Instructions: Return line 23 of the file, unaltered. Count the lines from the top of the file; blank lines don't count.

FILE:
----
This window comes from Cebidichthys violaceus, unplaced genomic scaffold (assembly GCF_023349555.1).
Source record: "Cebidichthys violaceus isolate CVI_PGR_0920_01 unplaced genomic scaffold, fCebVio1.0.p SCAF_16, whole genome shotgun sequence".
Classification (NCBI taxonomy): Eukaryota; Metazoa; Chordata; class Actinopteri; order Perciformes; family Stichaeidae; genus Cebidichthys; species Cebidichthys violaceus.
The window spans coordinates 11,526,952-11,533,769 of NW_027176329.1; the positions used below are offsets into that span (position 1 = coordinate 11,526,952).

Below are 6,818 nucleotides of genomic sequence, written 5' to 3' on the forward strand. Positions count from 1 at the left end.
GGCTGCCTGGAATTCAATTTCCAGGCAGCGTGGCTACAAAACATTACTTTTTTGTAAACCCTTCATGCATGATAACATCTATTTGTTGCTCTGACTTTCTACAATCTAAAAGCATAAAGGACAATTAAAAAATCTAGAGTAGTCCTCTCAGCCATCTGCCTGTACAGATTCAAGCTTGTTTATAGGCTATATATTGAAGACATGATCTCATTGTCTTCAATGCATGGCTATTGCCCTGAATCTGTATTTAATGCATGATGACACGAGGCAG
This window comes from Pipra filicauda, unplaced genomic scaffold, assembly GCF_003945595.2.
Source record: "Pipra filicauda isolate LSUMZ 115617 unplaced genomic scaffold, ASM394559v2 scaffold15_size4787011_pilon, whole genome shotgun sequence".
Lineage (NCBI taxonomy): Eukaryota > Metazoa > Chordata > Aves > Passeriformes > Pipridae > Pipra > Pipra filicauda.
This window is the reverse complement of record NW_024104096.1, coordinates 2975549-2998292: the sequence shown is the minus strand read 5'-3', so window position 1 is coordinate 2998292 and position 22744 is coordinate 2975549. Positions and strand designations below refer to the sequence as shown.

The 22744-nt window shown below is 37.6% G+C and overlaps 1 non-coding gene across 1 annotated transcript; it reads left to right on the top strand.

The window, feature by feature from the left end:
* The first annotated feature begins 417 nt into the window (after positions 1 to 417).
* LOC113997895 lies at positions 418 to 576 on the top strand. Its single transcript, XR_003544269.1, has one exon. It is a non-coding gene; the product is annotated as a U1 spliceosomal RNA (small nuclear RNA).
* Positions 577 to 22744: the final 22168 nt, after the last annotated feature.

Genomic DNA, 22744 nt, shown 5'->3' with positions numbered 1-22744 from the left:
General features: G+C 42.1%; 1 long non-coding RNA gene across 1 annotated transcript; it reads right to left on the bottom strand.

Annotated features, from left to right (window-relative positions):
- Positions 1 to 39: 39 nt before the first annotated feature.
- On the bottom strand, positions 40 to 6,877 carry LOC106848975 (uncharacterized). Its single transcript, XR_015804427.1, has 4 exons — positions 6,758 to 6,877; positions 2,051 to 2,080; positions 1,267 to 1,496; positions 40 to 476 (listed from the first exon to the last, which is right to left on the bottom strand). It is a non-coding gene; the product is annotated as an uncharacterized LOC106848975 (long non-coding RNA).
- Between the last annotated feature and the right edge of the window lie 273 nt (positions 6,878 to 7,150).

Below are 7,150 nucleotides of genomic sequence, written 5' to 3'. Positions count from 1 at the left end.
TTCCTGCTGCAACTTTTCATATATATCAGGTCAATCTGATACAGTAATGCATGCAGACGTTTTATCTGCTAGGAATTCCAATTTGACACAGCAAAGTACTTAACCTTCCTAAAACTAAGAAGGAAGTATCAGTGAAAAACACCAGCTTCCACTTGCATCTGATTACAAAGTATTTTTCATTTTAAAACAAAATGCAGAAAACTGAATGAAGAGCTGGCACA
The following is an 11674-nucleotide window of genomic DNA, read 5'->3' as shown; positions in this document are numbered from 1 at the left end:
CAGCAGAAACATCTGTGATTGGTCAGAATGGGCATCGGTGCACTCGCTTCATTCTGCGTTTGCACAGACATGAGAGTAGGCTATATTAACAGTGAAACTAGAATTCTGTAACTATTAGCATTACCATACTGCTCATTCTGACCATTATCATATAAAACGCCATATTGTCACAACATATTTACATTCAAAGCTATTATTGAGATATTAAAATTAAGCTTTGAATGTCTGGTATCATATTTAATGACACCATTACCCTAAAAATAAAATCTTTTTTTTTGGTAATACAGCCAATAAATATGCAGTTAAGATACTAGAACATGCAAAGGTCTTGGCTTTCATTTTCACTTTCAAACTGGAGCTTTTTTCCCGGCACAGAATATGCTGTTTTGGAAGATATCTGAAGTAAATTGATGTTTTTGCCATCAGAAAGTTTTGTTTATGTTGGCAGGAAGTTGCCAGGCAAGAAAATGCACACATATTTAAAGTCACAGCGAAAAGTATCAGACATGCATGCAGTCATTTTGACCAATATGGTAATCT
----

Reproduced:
TTCCTGCTGCAACTTTTCATATATATCAGGTCAATCTGATACAGTAATGCATGCAGACGTTTTATCTGCTAGGAATTCCAATTTGACACAGCAAAGTACTTAACCTTCCTAAAACTAAGAAGGAAGTATCAGTGAAAAACACCAGCTTCCACTTGCATCTGATTACAAAGTATTTTTCATTTTAAAACAAAATGCAGAAAACTGAATGAAGAGCTGGCACA